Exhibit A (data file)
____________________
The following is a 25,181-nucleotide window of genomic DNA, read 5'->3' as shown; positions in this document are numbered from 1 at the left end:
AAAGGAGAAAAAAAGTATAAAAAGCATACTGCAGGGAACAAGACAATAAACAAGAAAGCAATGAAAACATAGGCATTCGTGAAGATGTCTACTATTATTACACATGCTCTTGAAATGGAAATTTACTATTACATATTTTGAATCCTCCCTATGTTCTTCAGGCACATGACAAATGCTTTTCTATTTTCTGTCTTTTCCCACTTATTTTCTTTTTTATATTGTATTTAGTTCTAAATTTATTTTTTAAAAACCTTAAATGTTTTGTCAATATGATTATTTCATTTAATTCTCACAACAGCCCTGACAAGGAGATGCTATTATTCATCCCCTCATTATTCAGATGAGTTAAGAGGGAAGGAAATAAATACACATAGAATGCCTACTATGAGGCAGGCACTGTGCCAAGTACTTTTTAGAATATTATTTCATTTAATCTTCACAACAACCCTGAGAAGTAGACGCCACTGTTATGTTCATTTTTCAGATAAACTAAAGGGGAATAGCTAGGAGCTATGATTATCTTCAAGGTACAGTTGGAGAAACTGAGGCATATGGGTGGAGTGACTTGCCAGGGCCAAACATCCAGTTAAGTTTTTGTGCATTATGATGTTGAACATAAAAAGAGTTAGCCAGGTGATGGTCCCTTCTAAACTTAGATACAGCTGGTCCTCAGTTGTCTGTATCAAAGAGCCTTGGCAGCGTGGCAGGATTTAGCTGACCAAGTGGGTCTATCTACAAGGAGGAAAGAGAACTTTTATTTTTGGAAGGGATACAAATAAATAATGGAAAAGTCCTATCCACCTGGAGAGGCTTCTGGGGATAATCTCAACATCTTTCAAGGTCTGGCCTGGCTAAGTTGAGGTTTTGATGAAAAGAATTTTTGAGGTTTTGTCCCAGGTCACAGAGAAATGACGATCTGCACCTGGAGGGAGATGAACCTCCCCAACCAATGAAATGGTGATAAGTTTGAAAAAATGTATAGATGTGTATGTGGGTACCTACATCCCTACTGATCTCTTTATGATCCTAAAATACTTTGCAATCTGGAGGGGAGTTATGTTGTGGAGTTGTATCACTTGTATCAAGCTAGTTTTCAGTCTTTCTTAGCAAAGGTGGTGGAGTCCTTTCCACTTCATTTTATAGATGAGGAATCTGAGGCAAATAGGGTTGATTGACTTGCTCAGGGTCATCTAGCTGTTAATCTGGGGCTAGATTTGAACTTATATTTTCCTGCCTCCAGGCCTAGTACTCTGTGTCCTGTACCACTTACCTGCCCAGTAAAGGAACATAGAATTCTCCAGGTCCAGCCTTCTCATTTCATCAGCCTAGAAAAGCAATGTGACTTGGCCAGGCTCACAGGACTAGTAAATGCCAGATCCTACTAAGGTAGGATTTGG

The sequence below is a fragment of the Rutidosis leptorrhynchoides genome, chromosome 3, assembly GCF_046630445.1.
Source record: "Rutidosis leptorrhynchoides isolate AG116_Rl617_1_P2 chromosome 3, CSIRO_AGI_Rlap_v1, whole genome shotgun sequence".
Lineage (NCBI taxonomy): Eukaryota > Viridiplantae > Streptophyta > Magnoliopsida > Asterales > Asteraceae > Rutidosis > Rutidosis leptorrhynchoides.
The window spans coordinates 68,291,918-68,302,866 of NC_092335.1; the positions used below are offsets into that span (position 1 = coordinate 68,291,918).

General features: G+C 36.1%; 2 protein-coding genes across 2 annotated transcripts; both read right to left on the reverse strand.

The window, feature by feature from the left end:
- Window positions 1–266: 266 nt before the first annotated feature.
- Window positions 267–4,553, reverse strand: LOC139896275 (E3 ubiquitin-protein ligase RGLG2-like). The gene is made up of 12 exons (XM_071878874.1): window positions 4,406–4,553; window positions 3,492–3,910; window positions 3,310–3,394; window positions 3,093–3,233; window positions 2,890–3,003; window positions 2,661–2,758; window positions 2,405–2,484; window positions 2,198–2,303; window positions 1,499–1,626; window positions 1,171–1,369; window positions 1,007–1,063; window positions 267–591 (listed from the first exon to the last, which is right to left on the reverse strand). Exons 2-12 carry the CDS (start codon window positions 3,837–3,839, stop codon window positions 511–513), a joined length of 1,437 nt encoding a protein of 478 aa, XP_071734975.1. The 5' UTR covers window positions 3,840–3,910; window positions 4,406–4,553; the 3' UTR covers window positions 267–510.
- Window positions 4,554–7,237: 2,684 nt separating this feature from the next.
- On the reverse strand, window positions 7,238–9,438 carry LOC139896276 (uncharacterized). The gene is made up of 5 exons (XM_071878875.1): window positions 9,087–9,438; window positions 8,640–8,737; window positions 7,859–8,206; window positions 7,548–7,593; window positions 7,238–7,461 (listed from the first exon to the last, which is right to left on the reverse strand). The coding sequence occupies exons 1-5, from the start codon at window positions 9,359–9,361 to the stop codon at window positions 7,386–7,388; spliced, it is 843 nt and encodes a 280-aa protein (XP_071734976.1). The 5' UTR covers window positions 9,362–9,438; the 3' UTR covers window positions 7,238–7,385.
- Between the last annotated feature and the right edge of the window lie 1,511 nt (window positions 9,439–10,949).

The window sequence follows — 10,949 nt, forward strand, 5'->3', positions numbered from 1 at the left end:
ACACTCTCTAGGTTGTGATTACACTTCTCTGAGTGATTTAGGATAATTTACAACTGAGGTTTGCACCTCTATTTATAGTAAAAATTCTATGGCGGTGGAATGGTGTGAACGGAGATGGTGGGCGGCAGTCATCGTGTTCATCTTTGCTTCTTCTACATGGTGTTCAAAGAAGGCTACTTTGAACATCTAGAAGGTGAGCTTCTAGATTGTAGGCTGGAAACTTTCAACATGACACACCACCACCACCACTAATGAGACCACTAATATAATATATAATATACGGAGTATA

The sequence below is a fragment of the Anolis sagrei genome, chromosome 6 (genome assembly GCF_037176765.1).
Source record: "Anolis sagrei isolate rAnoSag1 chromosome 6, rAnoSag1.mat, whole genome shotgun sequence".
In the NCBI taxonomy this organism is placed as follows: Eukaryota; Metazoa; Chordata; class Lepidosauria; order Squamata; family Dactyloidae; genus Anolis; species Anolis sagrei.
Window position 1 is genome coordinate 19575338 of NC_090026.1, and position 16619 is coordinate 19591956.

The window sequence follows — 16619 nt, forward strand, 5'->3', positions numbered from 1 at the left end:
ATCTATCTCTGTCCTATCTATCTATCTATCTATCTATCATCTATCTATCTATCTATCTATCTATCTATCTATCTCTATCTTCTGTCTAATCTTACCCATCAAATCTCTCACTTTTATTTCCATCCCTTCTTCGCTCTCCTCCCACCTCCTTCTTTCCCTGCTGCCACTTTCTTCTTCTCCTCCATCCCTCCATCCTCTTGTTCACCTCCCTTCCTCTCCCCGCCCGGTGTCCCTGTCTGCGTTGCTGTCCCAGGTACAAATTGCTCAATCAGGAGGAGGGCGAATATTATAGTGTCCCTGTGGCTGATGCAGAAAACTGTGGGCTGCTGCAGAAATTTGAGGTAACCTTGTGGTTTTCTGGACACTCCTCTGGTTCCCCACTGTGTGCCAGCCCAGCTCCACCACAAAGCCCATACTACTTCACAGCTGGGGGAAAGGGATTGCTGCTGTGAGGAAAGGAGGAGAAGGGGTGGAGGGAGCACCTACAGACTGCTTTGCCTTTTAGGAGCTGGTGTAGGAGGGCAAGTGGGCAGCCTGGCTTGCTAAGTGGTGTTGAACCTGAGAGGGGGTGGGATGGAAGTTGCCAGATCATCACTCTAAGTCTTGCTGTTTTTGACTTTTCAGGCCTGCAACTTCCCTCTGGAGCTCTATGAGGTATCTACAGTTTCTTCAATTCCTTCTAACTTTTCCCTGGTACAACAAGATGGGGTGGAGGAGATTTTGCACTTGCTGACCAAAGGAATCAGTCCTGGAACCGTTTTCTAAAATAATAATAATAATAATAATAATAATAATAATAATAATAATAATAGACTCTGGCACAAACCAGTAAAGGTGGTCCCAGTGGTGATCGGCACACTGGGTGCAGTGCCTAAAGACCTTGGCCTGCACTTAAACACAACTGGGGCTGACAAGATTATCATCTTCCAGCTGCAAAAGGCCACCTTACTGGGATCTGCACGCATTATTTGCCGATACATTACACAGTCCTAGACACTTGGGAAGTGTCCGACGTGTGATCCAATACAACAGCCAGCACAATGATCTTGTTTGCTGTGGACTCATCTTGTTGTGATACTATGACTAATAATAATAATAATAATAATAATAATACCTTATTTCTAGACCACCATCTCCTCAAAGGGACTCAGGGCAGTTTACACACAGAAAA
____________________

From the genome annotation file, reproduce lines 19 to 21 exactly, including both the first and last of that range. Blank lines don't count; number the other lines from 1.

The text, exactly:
Window position 1 is genome coordinate 19575338 of NC_090026.1, and position 16619 is coordinate 19591956.

The window sequence follows — 16619 nt, forward strand, 5'->3', positions numbered from 1 at the left end:
ATCTATCTCTGTCCTATCTATCTATCTATCTATCTATCATCTATCTATCTATCTATCTATCTATCTATCTATCTCTATCTTCTGTCTAATCTTACCCATCAAATCTCTCACTTTTATTTCCATCCCTTCTTCGCTCTCCTCCCACCTCCTTCTTTCCCTGCTGCCACTTTCTTCTTCTCCTCCATCCCTCCATCCTCTTGTTCACCTCCCTTCCTCTCCCCGCCCGGTGTCCCTGTCTGCGTTGCTGTCCCAGGTACAAATTGCTCAATCAGGAGGAGGGCGAATATTATAGTGTCCCTGTGGCTGATGCAGAAAACTGTGGGCTGCTGCAGAAATTTGAGGTAACCTTGTGGTTTTCTGGACACTCCTCTGGTTCCCCACTGTGTGCCAGCCCAGCTCCACCACAAAGCCCATACTACTTCACAGCTGGGGGAAAGGGATTGCTGCTGTGAGGAAAGGAGGAGAAGGGGTGGAGGGAGCACCTACAGACTGCTTTGCCTTTTAGGAGCTGGTGTAGGAGGGCAAGTGGGCAGCCTGGCTTGCTAAGTGGTGTTGAACCTGAGAGGGGGTGGGATGGAAGTTGCCAGATCATCACTCTAAGTCTTGCTGTTTTTGACTTTTCAGGCCTGCAACTTCCCTCTGGAGCTCTATGAGGTATCTACAGTTTCTTCAATTCCTTCTAACTTTTCCCTGGTACAACAAGATGGGGTGGAGGAGATTTTGCACTTGCTGACCAAAGGAATCAGTCCTGGAACCGTTTTCTAAAATAATAATAATAATAATAATAATAATAATAATAATAATAATAATAGACTCTGGCACAAACCAGTAAAGGTGGTCCCAGTGGTGATCGGCACACTGGGTGCAGTGCCTAAAGACCTTGGCCTGCACTTAAACACAACTGGGGCTGACAAGATTATCATCTTCCAGCTGCAAAAGGCCACCTTACTGGGATCTGCACGCATTATTTGCCGATACATTACACAGTCCTAGACACTTGGGAAGTGTCCGACGTGTGATCCAATACAACAGCCAGCACAATGATCTTGTTTGCTGTGGACTCATCTTGTTGTGATACTATGACTAATAATAATAATAATAATAATAATAATACCTTATTTCTAGACCACCATCTCCTCAAAGGGACTCAGGGCAGTTTACACACAGAAAA